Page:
The thing I learned in Alaska is that you can not delay getting help when things go "pear shaped" but then once the issue is sorted cancelling the help message would be important, so I am curious to see how other riders set up an emergency action plan.
 

motorheadskier

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So I have been using spot for 3 or 4 years now and have worked threw the some bugs... I still use the first spot. so lots of family gets my OK messages since I spend days/weeks in the backcountry without cell reception... I hit it at least once a day so no one worries... for my help list I have just 3 people on it. all three know that the first people to call are the other two from that list to see who is able to work on the situation. 2 of the people ride with me a lot and could be out there with me but I always have one even if I have to add one the day of that will not be out on my trip (had to do this in Canada this year since my Tahoe friends would have been useless so far away). All 3 people have a list of friends with a list of capabilities next to the name... help message says "things are not going as planned look where I am and send a friend" depending on season and where I am friends have a list like Jon ######## Back country skier Joe ####### Rock Crawler Jeff ####### Snowmobile guy... They have a list of about 10 people to contact in an order of priority as to who to call. They know its not an emergency when I hit help and not to worry. They also know if they see 911 that bad bad things are going on! New thing for next season is we are all using the Rino or radio's and have a channel to help find each other. Hope this helps... New to the Forum so Hello :face-icon-small-hap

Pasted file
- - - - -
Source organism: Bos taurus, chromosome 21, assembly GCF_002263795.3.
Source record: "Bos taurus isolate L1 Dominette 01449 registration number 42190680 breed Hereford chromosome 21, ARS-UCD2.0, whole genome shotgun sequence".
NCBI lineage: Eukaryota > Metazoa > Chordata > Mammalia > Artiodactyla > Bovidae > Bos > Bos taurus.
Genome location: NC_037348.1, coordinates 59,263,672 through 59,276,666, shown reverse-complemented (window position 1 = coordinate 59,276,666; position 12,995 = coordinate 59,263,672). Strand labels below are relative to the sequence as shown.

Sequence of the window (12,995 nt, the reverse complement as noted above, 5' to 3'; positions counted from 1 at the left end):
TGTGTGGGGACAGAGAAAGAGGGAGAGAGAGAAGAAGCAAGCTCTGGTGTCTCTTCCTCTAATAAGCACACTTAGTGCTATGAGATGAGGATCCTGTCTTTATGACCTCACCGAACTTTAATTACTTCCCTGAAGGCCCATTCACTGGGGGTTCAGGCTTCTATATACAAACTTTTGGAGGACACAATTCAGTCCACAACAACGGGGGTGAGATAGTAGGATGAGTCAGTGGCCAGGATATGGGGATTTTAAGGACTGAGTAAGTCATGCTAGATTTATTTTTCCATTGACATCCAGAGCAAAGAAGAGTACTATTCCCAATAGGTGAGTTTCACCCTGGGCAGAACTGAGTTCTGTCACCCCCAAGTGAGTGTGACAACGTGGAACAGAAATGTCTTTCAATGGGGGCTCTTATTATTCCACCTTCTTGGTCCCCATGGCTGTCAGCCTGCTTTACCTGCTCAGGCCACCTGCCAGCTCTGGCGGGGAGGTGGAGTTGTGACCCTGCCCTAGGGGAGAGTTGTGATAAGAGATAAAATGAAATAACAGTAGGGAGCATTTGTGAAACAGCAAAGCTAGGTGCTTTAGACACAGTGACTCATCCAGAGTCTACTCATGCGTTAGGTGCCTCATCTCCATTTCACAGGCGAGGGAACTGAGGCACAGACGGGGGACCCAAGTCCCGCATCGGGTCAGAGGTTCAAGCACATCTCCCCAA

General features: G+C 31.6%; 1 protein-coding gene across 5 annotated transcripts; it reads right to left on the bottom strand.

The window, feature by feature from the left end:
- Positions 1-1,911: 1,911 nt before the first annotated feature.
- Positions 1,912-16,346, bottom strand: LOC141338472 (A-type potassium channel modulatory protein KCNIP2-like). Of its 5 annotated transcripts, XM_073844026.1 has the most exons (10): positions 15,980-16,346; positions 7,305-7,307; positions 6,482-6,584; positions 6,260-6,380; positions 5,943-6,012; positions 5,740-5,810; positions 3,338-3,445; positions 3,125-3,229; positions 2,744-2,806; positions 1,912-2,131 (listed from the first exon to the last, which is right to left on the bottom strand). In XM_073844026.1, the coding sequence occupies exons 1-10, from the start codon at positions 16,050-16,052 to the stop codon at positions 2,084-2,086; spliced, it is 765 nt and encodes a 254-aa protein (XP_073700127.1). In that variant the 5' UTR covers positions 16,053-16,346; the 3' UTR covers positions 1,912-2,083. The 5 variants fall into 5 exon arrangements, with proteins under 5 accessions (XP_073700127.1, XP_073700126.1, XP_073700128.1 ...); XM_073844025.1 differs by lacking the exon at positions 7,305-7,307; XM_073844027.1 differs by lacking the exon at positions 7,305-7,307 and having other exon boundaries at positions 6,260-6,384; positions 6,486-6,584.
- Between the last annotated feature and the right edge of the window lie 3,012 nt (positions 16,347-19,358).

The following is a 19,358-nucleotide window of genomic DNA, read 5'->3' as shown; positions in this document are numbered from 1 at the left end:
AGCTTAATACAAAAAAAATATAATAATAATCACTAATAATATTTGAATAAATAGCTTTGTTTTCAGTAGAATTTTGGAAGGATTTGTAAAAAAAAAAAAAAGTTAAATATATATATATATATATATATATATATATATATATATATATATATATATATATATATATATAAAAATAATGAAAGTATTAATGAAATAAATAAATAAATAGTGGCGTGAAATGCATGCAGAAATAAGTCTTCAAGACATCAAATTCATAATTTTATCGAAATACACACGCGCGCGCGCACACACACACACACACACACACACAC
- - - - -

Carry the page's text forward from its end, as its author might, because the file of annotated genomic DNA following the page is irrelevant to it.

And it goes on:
newmy1

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Excellent point about what to do after a help situation has been resolved to let the list know all is ok.